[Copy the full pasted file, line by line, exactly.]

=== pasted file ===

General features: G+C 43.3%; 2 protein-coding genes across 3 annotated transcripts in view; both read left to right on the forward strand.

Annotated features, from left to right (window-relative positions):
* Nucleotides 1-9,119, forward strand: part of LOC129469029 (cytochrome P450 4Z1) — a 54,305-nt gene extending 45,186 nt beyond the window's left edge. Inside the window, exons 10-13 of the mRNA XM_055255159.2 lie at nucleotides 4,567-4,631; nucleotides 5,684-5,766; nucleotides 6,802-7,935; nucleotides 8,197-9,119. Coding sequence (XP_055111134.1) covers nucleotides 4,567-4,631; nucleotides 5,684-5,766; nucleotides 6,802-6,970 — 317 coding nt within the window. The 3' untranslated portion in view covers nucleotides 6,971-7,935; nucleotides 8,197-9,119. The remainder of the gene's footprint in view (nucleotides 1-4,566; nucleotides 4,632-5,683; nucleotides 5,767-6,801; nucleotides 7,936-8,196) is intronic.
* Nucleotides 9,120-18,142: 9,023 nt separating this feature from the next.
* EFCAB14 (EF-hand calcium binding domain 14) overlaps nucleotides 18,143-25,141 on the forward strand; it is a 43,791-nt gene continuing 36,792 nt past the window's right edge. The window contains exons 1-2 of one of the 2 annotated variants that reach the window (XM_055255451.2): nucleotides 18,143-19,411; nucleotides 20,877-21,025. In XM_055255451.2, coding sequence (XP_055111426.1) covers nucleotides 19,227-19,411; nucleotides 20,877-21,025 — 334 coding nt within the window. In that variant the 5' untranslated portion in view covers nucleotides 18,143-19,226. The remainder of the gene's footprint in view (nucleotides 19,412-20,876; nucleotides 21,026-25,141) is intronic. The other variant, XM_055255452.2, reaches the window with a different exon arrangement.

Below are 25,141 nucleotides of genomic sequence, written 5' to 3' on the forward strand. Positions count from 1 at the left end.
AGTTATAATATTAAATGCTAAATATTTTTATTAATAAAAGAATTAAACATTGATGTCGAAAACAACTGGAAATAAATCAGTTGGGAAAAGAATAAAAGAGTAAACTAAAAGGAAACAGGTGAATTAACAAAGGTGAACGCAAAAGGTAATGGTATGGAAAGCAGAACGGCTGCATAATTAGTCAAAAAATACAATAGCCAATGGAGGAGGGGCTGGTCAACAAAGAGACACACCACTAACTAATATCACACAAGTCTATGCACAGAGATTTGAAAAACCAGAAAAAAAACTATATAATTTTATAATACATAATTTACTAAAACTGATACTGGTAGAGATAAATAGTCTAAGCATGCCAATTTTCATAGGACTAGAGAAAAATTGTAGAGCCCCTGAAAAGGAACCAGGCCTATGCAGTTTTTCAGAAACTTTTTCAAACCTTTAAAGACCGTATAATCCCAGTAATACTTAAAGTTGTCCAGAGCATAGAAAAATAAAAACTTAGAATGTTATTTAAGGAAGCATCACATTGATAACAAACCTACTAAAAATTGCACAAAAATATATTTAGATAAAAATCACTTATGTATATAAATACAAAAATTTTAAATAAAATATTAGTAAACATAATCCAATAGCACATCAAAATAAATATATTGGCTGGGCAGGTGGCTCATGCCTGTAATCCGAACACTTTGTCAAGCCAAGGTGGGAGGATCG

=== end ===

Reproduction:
General features: G+C 43.3%; 2 protein-coding genes across 3 annotated transcripts in view; both read left to right on the forward strand.

Annotated features, from left to right (window-relative positions):
* Nucleotides 1-9,119, forward strand: part of LOC129469029 (cytochrome P450 4Z1) — a 54,305-nt gene extending 45,186 nt beyond the window's left edge. Inside the window, exons 10-13 of the mRNA XM_055255159.2 lie at nucleotides 4,567-4,631; nucleotides 5,684-5,766; nucleotides 6,802-7,935; nucleotides 8,197-9,119. Coding sequence (XP_055111134.1) covers nucleotides 4,567-4,631; nucleotides 5,684-5,766; nucleotides 6,802-6,970 — 317 coding nt within the window. The 3' untranslated portion in view covers nucleotides 6,971-7,935; nucleotides 8,197-9,119. The remainder of the gene's footprint in view (nucleotides 1-4,566; nucleotides 4,632-5,683; nucleotides 5,767-6,801; nucleotides 7,936-8,196) is intronic.
* Nucleotides 9,120-18,142: 9,023 nt separating this feature from the next.
* EFCAB14 (EF-hand calcium binding domain 14) overlaps nucleotides 18,143-25,141 on the forward strand; it is a 43,791-nt gene continuing 36,792 nt past the window's right edge. The window contains exons 1-2 of one of the 2 annotated variants that reach the window (XM_055255451.2): nucleotides 18,143-19,411; nucleotides 20,877-21,025. In XM_055255451.2, coding sequence (XP_055111426.1) covers nucleotides 19,227-19,411; nucleotides 20,877-21,025 — 334 coding nt within the window. In that variant the 5' untranslated portion in view covers nucleotides 18,143-19,226. The remainder of the gene's footprint in view (nucleotides 19,412-20,876; nucleotides 21,026-25,141) is intronic. The other variant, XM_055255452.2, reaches the window with a different exon arrangement.

Below are 25,141 nucleotides of genomic sequence, written 5' to 3' on the forward strand. Positions count from 1 at the left end.
AGTTATAATATTAAATGCTAAATATTTTTATTAATAAAAGAATTAAACATTGATGTCGAAAACAACTGGAAATAAATCAGTTGGGAAAAGAATAAAAGAGTAAACTAAAAGGAAACAGGTGAATTAACAAAGGTGAACGCAAAAGGTAATGGTATGGAAAGCAGAACGGCTGCATAATTAGTCAAAAAATACAATAGCCAATGGAGGAGGGGCTGGTCAACAAAGAGACACACCACTAACTAATATCACACAAGTCTATGCACAGAGATTTGAAAAACCAGAAAAAAAACTATATAATTTTATAATACATAATTTACTAAAACTGATACTGGTAGAGATAAATAGTCTAAGCATGCCAATTTTCATAGGACTAGAGAAAAATTGTAGAGCCCCTGAAAAGGAACCAGGCCTATGCAGTTTTTCAGAAACTTTTTCAAACCTTTAAAGACCGTATAATCCCAGTAATACTTAAAGTTGTCCAGAGCATAGAAAAATAAAAACTTAGAATGTTATTTAAGGAAGCATCACATTGATAACAAACCTACTAAAAATTGCACAAAAATATATTTAGATAAAAATCACTTATGTATATAAATACAAAAATTTTAAATAAAATATTAGTAAACATAATCCAATAGCACATCAAAATAAATATATTGGCTGGGCAGGTGGCTCATGCCTGTAATCCGAACACTTTGTCAAGCCAAGGTGGGAGGATCG